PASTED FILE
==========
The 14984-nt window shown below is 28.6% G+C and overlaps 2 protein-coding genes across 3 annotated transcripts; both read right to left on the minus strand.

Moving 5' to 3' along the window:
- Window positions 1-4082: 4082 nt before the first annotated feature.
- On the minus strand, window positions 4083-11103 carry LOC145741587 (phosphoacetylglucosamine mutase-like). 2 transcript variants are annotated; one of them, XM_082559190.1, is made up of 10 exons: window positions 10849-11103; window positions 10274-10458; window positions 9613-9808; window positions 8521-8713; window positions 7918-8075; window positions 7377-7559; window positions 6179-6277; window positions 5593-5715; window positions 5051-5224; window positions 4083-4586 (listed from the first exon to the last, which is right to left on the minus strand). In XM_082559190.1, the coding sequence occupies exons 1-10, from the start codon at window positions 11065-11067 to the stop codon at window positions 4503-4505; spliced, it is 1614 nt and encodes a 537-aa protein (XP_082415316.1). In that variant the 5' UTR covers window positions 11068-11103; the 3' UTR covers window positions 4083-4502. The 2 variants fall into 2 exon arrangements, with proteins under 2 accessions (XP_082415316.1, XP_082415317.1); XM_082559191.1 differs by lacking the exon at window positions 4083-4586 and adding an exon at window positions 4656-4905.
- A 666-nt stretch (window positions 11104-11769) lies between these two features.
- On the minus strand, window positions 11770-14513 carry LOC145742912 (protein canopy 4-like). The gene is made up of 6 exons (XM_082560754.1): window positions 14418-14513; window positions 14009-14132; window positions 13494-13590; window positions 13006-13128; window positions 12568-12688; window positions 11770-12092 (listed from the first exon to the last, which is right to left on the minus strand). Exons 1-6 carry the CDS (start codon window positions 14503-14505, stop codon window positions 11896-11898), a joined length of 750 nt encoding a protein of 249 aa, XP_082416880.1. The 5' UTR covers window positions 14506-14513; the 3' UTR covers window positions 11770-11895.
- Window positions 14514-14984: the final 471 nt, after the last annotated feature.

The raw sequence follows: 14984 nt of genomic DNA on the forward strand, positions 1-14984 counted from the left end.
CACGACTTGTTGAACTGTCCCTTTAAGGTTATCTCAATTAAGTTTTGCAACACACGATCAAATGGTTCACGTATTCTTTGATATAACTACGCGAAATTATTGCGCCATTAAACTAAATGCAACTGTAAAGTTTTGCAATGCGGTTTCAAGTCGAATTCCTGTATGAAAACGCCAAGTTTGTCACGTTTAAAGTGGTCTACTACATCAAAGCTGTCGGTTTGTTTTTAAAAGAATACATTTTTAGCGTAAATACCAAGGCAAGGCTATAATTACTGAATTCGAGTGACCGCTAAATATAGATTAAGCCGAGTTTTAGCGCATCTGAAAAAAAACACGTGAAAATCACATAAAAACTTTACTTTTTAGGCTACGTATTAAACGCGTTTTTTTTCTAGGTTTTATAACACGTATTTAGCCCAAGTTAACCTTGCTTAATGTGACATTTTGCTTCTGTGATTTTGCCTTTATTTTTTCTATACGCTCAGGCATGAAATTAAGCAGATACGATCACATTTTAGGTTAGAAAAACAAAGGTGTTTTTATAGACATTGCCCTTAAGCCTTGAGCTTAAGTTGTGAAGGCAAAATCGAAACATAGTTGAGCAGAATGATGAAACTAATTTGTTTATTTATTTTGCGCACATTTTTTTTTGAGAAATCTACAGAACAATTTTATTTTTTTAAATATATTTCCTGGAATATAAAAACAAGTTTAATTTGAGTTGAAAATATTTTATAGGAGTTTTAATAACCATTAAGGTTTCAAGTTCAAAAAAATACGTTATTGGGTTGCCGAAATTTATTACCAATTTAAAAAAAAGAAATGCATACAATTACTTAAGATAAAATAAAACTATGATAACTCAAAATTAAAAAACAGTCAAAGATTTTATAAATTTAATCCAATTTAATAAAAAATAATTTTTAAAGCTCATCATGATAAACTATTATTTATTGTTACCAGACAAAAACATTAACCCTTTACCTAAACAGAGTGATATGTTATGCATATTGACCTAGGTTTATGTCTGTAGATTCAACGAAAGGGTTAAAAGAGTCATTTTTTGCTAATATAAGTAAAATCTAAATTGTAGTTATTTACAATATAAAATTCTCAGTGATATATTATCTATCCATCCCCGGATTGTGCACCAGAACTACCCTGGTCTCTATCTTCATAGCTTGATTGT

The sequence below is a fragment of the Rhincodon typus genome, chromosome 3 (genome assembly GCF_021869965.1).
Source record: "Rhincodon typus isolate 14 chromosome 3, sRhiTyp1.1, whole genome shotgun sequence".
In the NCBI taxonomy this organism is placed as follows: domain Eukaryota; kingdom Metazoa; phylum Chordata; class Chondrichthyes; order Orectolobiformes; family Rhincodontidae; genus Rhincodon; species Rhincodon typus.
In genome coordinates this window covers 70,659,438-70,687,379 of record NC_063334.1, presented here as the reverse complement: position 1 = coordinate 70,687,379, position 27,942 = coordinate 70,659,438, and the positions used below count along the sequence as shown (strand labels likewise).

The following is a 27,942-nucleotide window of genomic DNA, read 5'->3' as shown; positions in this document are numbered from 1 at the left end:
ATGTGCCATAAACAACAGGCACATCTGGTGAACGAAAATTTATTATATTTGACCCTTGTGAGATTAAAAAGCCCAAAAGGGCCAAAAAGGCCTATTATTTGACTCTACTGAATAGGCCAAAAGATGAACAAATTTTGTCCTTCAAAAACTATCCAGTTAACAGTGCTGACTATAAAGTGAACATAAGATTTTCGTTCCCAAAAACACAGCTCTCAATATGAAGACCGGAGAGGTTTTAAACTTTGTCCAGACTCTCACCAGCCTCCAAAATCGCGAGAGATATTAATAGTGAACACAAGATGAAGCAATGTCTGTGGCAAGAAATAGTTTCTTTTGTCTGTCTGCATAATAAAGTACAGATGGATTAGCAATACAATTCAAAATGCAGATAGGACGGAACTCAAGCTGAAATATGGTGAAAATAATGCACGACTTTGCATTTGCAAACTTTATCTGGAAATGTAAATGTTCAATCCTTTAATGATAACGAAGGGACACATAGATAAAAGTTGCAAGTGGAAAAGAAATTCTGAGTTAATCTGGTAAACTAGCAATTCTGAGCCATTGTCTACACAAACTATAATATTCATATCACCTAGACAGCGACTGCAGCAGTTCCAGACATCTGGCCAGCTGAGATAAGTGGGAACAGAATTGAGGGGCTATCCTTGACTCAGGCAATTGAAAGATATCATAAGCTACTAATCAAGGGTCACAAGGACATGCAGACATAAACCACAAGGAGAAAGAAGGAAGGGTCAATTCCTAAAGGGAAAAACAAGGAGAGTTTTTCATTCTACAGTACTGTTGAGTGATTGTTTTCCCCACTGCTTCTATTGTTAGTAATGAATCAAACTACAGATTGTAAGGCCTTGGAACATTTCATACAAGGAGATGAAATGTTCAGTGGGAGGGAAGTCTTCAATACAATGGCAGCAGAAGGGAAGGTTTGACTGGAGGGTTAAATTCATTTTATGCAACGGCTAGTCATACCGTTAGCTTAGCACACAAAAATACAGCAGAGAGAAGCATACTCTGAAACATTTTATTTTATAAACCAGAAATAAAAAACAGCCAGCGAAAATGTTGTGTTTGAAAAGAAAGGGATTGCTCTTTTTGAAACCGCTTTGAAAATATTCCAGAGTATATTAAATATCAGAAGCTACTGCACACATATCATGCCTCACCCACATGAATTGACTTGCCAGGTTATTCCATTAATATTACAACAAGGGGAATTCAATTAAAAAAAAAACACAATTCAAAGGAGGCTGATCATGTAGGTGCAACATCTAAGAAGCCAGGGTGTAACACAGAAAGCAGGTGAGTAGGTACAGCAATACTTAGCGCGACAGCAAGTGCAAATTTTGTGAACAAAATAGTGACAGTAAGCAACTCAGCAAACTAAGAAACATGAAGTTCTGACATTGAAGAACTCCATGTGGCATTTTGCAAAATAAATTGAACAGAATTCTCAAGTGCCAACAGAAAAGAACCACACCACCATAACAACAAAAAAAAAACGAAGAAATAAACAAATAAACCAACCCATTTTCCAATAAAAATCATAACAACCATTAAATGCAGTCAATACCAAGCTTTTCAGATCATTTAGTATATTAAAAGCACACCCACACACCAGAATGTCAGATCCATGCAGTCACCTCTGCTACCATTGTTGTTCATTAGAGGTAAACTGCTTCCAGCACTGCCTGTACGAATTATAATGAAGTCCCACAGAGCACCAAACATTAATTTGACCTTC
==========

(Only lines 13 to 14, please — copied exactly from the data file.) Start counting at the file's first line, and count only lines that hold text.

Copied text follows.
In genome coordinates this window covers 70,659,438-70,687,379 of record NC_063334.1, presented here as the reverse complement: position 1 = coordinate 70,687,379, position 27,942 = coordinate 70,659,438, and the positions used below count along the sequence as shown (strand labels likewise).

The following is a 27,942-nucleotide window of genomic DNA, read 5'->3' as shown; positions in this document are numbered from 1 at the left end: